Last Thursday (Nov. 16) the High-Level Ministerial Dialogue on Climate Finance took place at COP22, bringing together ministers and state representatives to collectively reflect on the path to meet the climate finance adaptation needs of developing countries (including the USD100 billion goal). According to the program the Dialogue was meant to provide a vision on how to further the mobilisation of climate finance, especially for adaptational purposes and how to focus on enabling and delivering initiatives on leveraging and catalysing public and private finance. Furthermore, addressing issues and opportunities related to enhancing access and developing innovative tools to sustain the transformation towards a climate-resilient economy also featured among the topics to be discussed.
Being the last major climate finance related event of the Conference it brought high expectations, which, apparently, haven’t been met. The picture of Marrakech climate talks not being able to deliver the necessary boost for financial means to support poorer countries which struggle to cope with the worsening calamities is becoming clear, according to negotiators and development charities.
A few pledges were made, but they are still a pittance compared with what developing countries need. These countries have made impassioned pleas in Marrakech for more financing to help their transition to a more resilient economy: so far those please have largely fallen on deaf ears, their representatives stated.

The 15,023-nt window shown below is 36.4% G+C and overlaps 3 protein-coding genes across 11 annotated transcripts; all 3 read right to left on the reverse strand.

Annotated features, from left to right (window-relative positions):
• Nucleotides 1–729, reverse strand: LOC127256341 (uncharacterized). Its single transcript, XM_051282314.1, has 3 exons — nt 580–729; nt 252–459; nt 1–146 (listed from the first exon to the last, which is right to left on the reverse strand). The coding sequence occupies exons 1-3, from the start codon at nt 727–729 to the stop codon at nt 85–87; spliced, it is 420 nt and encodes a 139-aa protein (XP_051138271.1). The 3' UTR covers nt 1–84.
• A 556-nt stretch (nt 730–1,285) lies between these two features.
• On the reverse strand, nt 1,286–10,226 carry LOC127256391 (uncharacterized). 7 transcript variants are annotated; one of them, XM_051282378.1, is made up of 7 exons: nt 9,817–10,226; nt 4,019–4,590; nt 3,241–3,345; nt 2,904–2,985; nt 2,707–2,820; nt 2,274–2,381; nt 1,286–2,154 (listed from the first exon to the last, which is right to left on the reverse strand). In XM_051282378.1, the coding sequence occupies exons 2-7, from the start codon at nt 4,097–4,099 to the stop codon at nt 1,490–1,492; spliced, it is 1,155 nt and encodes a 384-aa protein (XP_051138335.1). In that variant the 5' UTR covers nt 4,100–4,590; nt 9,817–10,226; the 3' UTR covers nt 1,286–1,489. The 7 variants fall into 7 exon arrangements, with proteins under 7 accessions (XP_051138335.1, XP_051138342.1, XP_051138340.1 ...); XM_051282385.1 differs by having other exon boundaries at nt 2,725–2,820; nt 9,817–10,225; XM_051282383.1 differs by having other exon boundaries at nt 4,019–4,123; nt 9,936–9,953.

Some interventions during the Dialogue complained about the inadequacy of current level of international government finance for poorer nations: for instance, Frank Bainimarama, prime minister of the Pacific Island nation of Fiji, describe the era we live in as “terrifying” because of climate change, after a cyclone wiped out one fifth of his country’s GDP this year. He called for new measures such as strengthening homes and infrastructure, criticising international efforts and urging to rearranging global spending priorities to those most at risk. Lutz Weischer, of the think tank Germanwatch, said that “doubling [the adaptation finance] is not enough”, referring to the estimates of the USD100 billion roadmap projections. A more aggressive action is needed, quantified by developing countries as quadrupling of adaptation funding, but a response from rich states is unlikely since Marrakech talks are drawing to a close, financial experts say.
Speaking of adaptation finance, the bottom line of Marrakech talks is not promising at all. According to Zambian president Edgar Lungu “adaptation needs continue to be neglected rather than prioritised”. Jan Kowalzig (Oxfam Germany) piled it on stating that “[…] adaptation finance gap was unfinished business back in Paris, and the Marrakesh talks seem to be just kicking it down the road once more”. Despite some pledges coming from Germany and Sweden to the Adaptation Fund, adaptation finance discussions achieved little concrete during the twentieth edition of the Conference of Parties and continues to be a critical point for climate change dialogue.
(Image: El Perdigón. Credit: elizabeth lies/unsplash.com)